The following Sunday morning we visited the site again—and the covering stone had been removed, again!  So we replaced it, securely, and visited the place a week later—and the same thing had happened again.  This occurred time after time, month after month, year after year.  Every single time we covered the entrance, something came and removed it.  Yet no one ever comes on this section of the moorland—and even if they did, the site is very difficult to locate.  Until now, the site has never been added to any archaeology or history records anywhere—so no one knew of its existence (in asking two of the moorland rangers who’ve worked here over the decades, neither of them knew what we were talking about).

When Andrew Hammond and I left school at 18 (in 1981), we decided as a ritual to bring our school books onto the moor and burn them as the sun was setting in the northwest.  We sat near the little mine-shaft and sang our songs of joys at being out of school at last—and as the darkness began to fall over the moor, we replaced the entrance-stone again.  Within 30 minutes Nature had cast pitch black across the moor and we fell asleep.

Awaking at sunrise the following day, we wandered down the slope to the little mine-shaft where we’d repositioned the stone only hours previously.  It had been moved again, several yards away from the position Jon Tilleard first dislodged it from, several years previously.

No animal tracks, droppings, or any evidence whatsoever of Nature’s creatures being responsible for the constant removal of the covering stone has ever been found.  The constant removal of the covering stone remains a complete mystery.

When a dowser came and tried tracing the underground route of the tunnel in the early 1990s, his rods took him to the top of the rocky hill above, then led him in a small curve to the northwest for more than 100 yards before stopping.

Note:

In the event that archaeologists ever get round to excavating or assessing this site, I would appreciate being contacted before anything is done and would love to be involved in any work performed at the site.  I’ll be a good boy!  Other remains nearby (usually covered by heather) need appraising to enable a more complete analysis, otherwise all subsequent reports would lack wider archaeocentric contextualization.  Thanks, in advance. 🙂

References:

  1. Bennett, Paul., ‘Into a Mythic Domain – a Passage into the Ilkley Underworld,’ in Northern Earth, 87, Autumn 2001.

Acknowledgements:  Huge thanks to James Elkington for use of his photos to illustrate this site profile.

© Paul Bennett, The Northern Antiquarian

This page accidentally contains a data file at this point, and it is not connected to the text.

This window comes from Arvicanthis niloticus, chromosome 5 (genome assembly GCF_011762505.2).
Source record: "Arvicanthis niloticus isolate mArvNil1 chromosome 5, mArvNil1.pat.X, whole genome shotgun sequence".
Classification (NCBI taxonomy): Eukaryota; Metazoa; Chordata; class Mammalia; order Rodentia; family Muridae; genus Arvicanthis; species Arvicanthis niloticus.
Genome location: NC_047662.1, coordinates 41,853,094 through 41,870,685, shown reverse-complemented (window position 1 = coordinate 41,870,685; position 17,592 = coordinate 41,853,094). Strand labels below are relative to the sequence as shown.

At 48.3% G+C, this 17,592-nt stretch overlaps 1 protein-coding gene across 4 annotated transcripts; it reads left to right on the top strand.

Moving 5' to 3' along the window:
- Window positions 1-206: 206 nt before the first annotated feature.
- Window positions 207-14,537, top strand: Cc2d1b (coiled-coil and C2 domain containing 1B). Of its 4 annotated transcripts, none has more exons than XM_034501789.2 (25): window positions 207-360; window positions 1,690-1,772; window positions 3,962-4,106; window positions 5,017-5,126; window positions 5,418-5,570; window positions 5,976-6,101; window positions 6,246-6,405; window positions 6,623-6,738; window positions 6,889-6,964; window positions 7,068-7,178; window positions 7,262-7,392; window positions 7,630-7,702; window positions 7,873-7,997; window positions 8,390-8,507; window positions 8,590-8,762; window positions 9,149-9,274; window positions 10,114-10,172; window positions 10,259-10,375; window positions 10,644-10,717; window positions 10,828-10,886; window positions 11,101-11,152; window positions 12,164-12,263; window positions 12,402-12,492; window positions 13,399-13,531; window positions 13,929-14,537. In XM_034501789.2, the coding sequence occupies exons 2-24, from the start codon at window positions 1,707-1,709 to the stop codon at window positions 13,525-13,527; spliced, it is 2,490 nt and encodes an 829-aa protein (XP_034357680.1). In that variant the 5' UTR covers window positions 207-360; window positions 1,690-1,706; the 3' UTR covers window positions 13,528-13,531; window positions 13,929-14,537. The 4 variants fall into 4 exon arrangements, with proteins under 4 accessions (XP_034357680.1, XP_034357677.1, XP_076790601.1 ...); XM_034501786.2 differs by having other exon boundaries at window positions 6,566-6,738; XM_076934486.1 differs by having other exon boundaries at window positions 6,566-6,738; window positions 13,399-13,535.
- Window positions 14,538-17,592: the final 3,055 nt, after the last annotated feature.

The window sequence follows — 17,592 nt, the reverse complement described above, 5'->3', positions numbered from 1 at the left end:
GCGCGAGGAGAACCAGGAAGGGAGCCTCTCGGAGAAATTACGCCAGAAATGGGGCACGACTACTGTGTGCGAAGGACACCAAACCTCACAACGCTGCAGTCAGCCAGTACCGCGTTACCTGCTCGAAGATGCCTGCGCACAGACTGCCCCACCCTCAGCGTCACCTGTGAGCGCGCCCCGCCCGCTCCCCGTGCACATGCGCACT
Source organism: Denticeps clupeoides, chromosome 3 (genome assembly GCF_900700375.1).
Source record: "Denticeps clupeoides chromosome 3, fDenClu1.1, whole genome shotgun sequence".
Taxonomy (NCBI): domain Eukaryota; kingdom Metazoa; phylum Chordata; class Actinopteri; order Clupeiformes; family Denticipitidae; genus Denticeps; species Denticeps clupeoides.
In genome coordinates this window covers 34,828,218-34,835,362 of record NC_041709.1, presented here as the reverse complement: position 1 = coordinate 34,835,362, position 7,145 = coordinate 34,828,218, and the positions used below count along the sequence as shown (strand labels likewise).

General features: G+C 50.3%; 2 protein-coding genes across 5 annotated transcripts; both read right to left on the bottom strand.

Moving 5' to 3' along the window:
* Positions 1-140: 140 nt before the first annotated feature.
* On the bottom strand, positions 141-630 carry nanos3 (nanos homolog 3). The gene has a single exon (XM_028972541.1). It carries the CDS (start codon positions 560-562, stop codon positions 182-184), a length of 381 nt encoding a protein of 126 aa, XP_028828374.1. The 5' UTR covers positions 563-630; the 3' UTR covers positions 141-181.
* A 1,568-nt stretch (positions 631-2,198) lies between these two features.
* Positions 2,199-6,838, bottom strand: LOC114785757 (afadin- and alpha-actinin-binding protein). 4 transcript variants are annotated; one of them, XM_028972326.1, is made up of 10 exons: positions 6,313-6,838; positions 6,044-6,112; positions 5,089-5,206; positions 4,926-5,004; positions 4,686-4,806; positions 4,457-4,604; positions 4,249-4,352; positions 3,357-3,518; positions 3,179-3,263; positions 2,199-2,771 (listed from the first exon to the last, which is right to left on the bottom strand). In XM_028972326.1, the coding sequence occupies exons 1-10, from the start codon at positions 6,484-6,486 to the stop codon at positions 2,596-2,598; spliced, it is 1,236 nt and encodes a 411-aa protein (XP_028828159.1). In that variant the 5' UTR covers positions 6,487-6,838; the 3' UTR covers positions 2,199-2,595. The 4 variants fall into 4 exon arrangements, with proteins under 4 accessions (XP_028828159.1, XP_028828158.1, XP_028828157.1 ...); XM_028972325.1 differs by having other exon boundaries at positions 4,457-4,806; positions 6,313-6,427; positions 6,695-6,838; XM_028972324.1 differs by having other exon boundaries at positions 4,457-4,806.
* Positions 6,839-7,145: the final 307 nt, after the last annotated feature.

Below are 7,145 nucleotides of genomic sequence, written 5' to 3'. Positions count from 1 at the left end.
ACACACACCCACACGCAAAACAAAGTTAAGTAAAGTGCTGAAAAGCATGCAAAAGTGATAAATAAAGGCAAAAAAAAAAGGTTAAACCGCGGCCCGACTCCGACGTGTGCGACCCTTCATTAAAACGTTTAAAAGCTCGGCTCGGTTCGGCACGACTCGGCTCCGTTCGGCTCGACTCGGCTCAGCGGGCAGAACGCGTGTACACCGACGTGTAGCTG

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  53.884981, -1.807065 Fairy Mine

Stanbury Hill (097), Bingley Moor, West Yorkshire

Cup-and-Ring Stone:  OS Grid Reference – SE 10970 43361

Also Known as:

  1. Carving no.78 (Hedges)

Getting Here

To get here, follow the same directions to reach the ornate Lunar Stone.  Once here, walk about 20 yards west towards where the brow of the hill begins to slope down.  Amble about and you’ll easily find it.

Archaeology & History

This is a fascinating carving.  Fascinating, inasmuch as it seemingly keeps changing appearance when Nature moves her daylight hues and whimsical unpredictability betwixt the hills, surrounding landscape and human observer.  Depending very much where you stand and when you look at this small rock — dappled with unacknowledged veils of sunlights, grey winds and other natural forces — determines what the stone shows you.  This carving as much as any upon this hill shows once again the hugely neglected dynamic between human purveyor and Nature’s powerful subtlety: an organic exchange of moods from stone to man and back again; very much how our ancestors saw things to be…

Pecked lines clearly visible on the far end of the rock
Carving from above

For if we were to merely pay attention to what the reference books tell us about this carving (good reference books though they are!), we’d simply be seeing a rock possessing a “cup and partial ring and two other possible cups”, as Boughey & Vickerman (2003) and other students might do.  But then, if conditions change, only subtly, and we gaze instead of study, other things can emerge.  And just such a thing happened when we came here yesterday…

On my first visit here I could only see a single cup-marking, with another ‘debatable’ close by.  The light of day wasn’t quite right it seemed.  But when we visited here yesterday, the sun, the light, the land and our ambling minds saw much more unveiled from this old grey surface.  Whilst two cups-and-rings seem to link with another cup on the lower end of the stone, amidst the natural cracks and fissures, on the higher end are very distinct carved pecked lines, one of which has been blatantly cut onto, or upon, the long curving crack which runs from one end of the stone to the other.  As this carved line emerges out of the natural crack, it heads upwards.  As it does so, another line has been pecked running off it to the left and then curves back down the sloping rock-face once again.  But in this previously unrecognised carved section, these lines may extend even further up the rock…..it’s hard to say for sure.  We could do with greater analysis of its surface, with further observations under yet more lighting conditions.

References:

  1. Boughey, Keith & Vickerman, E.A., Prehistoric Rock Art of the West Riding, WYAS 2003.
  2. Hedges, John (ed.), The Carved Rocks on Rombalds Moor, WYMCC: Wakefield 1986.

© Paul Bennett, The Northern Antiquarian